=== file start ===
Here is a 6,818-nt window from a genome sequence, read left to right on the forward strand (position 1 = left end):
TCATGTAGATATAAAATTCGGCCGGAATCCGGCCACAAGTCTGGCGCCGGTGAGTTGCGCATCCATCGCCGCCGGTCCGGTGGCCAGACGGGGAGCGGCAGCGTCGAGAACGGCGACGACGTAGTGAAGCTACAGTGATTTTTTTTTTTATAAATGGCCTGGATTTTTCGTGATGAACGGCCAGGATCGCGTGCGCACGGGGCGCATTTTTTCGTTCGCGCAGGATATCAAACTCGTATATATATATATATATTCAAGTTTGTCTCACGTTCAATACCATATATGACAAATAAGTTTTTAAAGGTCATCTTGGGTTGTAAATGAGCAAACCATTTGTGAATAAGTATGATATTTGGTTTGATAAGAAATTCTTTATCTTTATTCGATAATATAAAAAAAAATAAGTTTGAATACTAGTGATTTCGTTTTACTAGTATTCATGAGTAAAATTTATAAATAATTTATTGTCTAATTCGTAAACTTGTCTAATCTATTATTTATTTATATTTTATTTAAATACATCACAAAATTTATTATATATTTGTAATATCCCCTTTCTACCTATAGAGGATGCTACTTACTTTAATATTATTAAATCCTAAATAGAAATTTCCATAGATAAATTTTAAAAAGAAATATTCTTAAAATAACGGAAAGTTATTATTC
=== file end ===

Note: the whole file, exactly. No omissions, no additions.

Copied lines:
Here is a 6,818-nt window from a genome sequence, read left to right on the forward strand (position 1 = left end):
TCATGTAGATATAAAATTCGGCCGGAATCCGGCCACAAGTCTGGCGCCGGTGAGTTGCGCATCCATCGCCGCCGGTCCGGTGGCCAGACGGGGAGCGGCAGCGTCGAGAACGGCGACGACGTAGTGAAGCTACAGTGATTTTTTTTTTTATAAATGGCCTGGATTTTTCGTGATGAACGGCCAGGATCGCGTGCGCACGGGGCGCATTTTTTCGTTCGCGCAGGATATCAAACTCGTATATATATATATATATTCAAGTTTGTCTCACGTTCAATACCATATATGACAAATAAGTTTTTAAAGGTCATCTTGGGTTGTAAATGAGCAAACCATTTGTGAATAAGTATGATATTTGGTTTGATAAGAAATTCTTTATCTTTATTCGATAATATAAAAAAAAATAAGTTTGAATACTAGTGATTTCGTTTTACTAGTATTCATGAGTAAAATTTATAAATAATTTATTGTCTAATTCGTAAACTTGTCTAATCTATTATTTATTTATATTTTATTTAAATACATCACAAAATTTATTATATATTTGTAATATCCCCTTTCTACCTATAGAGGATGCTACTTACTTTAATATTATTAAATCCTAAATAGAAATTTCCATAGATAAATTTTAAAAAGAAATATTCTTAAAATAACGGAAAGTTATTATTC